• I use a menstrual cup. If you’re a person with a period and you’re not using a menstrual cup yet, you’re missing out. Whether you care about global warming and the planet or not, switching to a menstrual cup in place of pads or tampons has literally changed my life. My period has never been so easy to deal with! And, as a bonus, I’m not spending $$ on tampons or contributing waste every month. A menstrual cup will last you for years, save you so much hassle and money, and liberate the planet from that extra non-recyclable  waste each month.
  • I use cloth bags for grocery shopping. I always bring cloth bags when I go grocery shopping, so that I don’t have to buy plastic bags. I like the reusable bags from Baggu because they can easily be folded up and they come in cute colors and patterns too. I also have a set of net bags for produce such as fruit and vegetables, instead of using the plastic bags in store. If you’re wondering what to do with your kitchen garbage when you don’t have plastic grocery bags to use as garbage bags – you can use sustainable waste bags for that.
  • I don’t buy junk I don’t need. My household is relatively minimalistic, and I do my best to keep it that way. I cannot stand clutter and feel physically anxious and uncomfortable when I have too much stuff that serves no purpose or that I don’t need or use. It bothers me when people spend money on things, just for the sake of buying something. All that consumption and all that stuff is putting a serious strain on our planet. The more you buy, the more that stuff has to be produced, shipped across the world, and then eventually discarded somewhere when you don’t want it anymore.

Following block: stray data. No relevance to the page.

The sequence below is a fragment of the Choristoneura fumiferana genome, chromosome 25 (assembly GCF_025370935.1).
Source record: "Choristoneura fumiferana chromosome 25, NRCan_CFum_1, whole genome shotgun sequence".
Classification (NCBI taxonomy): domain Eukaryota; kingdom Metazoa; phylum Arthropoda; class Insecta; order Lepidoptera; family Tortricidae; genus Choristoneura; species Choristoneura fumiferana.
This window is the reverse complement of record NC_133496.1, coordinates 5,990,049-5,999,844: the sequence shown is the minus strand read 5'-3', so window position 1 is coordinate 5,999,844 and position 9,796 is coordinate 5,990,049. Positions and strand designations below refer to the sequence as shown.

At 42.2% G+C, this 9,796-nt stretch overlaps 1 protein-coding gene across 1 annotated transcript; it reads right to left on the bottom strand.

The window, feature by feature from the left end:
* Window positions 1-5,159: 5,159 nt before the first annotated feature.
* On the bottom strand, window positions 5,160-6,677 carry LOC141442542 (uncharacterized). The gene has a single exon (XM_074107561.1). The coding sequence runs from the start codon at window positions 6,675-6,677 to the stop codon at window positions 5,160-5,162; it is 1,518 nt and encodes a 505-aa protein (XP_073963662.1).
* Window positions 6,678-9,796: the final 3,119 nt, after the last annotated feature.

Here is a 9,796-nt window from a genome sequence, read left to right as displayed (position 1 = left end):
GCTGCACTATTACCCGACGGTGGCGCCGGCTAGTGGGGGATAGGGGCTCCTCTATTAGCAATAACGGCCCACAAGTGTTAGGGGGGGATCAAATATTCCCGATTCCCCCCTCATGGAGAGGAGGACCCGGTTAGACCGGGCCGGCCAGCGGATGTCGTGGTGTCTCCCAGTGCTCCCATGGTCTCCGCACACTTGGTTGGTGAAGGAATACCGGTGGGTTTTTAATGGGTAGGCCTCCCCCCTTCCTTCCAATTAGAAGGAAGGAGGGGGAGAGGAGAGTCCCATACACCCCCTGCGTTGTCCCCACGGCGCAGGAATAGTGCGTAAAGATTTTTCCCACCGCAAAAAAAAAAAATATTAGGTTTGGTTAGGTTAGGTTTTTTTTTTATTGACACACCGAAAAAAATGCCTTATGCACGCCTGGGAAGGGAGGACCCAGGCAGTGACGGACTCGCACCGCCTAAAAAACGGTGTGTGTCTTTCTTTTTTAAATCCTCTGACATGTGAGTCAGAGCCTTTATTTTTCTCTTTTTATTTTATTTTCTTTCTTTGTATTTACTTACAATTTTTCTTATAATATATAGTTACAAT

How to get Started

So, you’ve decided you want to give it a go and try to live more mindfully. Great! There’s several things you can start doing right now. For example:

  • Set up a little recycling station in your home – all you need is a couple of paper bags or containers, dedicate each one to a specific type of material – paper, plastic, metal, glass.
  • If you’ve got a garden, dedicate a space to compost – Banana peels, rotten potatoes, apple pits and tomato stems? Throw them on your compost pile and let nature do the work.
  • Put in an order for some sustainable swag – I’ve compiled a little list of suggestions to get you started below, so you can grocery shop and eat with reusable tools.
  • Dedicate at least one day a week to eating vegetarian – And make a conscious effort incorporate more vegetarian (meat and dairy free) meals into your life with the goal of eventually eliminating meat and dairy from your diet completely (hint: it’s great for your health too!)
  • Research if there’s a package free store in your area – Ask google. Is there a bulk store somewhere in your area where you can go and get pantry staples without the plastic packaging. More and more “zero waste” stores are popping up around the world – I wish more places would open in Sweden! For US residents, check out this list on Litterless for package free grocery stores. If you’re in Malmö in Sweden you should check out Gramm.
  • Ask yourself: Do I really need this? – Next time you find yourself in a shop or browsing online and you find something that you just have to have. Pause for a second and think on it. Do you really need this? Try to consider scenarios in which you would actually use the item. Many online stores offer “save”-lists, and that’s a great way to give yourself some time to deliberate. I do this all the time – I “window shop” online, add things to my basket or to a “saved items”-list and let it sit there. What most often happens is that I forget about it or lose interest in this product I initially so strongly lusted after. Things lose their novelty very quickly. Just think about the last time you bought something new, how long did that feeling of excitement and “newness” actually last before you felt kind of “meh” about it?

Your sustainability starter kit

How to Live More Sustainably | http://BananaBloom.com

Green Lunch Bento | Baggu bag – Bird of Paradise | Baggu bag – Peach | Lunette Menstrual Cup | BrightZine Cutlery Set | Reusable Produce Bags | Klean Kanteen Sport Water BottleSustainable Waste bags